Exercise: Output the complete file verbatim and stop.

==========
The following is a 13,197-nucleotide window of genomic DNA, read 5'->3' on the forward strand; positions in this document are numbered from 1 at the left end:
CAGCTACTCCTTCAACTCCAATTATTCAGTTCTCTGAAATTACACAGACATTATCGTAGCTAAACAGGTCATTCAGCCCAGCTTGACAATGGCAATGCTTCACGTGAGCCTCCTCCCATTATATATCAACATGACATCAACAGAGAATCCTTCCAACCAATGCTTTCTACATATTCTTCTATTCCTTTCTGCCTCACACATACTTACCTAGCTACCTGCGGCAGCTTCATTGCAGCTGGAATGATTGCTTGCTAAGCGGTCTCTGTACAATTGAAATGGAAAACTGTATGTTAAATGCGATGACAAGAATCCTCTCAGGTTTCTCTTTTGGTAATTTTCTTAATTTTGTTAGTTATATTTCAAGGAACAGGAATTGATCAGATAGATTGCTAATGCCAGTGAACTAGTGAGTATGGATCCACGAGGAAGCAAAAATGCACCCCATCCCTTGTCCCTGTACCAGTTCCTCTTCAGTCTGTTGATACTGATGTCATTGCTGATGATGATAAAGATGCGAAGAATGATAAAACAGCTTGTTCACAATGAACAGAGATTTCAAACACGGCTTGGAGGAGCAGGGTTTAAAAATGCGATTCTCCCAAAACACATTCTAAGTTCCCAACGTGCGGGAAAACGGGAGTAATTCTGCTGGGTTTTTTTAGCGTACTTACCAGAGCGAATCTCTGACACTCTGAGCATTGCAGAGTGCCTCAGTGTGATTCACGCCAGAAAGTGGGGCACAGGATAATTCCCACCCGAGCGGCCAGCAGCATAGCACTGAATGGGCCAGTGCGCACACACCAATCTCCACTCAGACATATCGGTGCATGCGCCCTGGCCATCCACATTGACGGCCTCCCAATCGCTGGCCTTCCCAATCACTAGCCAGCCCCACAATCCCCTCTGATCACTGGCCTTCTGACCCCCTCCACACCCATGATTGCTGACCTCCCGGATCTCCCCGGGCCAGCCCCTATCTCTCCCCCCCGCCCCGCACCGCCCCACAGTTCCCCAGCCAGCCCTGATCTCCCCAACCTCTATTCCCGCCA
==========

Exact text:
The following is a 13,197-nucleotide window of genomic DNA, read 5'->3' on the forward strand; positions in this document are numbered from 1 at the left end:
CAGCTACTCCTTCAACTCCAATTATTCAGTTCTCTGAAATTACACAGACATTATCGTAGCTAAACAGGTCATTCAGCCCAGCTTGACAATGGCAATGCTTCACGTGAGCCTCCTCCCATTATATATCAACATGACATCAACAGAGAATCCTTCCAACCAATGCTTTCTACATATTCTTCTATTCCTTTCTGCCTCACACATACTTACCTAGCTACCTGCGGCAGCTTCATTGCAGCTGGAATGATTGCTTGCTAAGCGGTCTCTGTACAATTGAAATGGAAAACTGTATGTTAAATGCGATGACAAGAATCCTCTCAGGTTTCTCTTTTGGTAATTTTCTTAATTTTGTTAGTTATATTTCAAGGAACAGGAATTGATCAGATAGATTGCTAATGCCAGTGAACTAGTGAGTATGGATCCACGAGGAAGCAAAAATGCACCCCATCCCTTGTCCCTGTACCAGTTCCTCTTCAGTCTGTTGATACTGATGTCATTGCTGATGATGATAAAGATGCGAAGAATGATAAAACAGCTTGTTCACAATGAACAGAGATTTCAAACACGGCTTGGAGGAGCAGGGTTTAAAAATGCGATTCTCCCAAAACACATTCTAAGTTCCCAACGTGCGGGAAAACGGGAGTAATTCTGCTGGGTTTTTTTAGCGTACTTACCAGAGCGAATCTCTGACACTCTGAGCATTGCAGAGTGCCTCAGTGTGATTCACGCCAGAAAGTGGGGCACAGGATAATTCCCACCCGAGCGGCCAGCAGCATAGCACTGAATGGGCCAGTGCGCACACACCAATCTCCACTCAGACATATCGGTGCATGCGCCCTGGCCATCCACATTGACGGCCTCCCAATCGCTGGCCTTCCCAATCACTAGCCAGCCCCACAATCCCCTCTGATCACTGGCCTTCTGACCCCCTCCACACCCATGATTGCTGACCTCCCGGATCTCCCCGGGCCAGCCCCTATCTCTCCCCCCCGCCCCGCACCGCCCCACAGTTCCCCAGCCAGCCCTGATCTCCCCAACCTCTATTCCCGCCA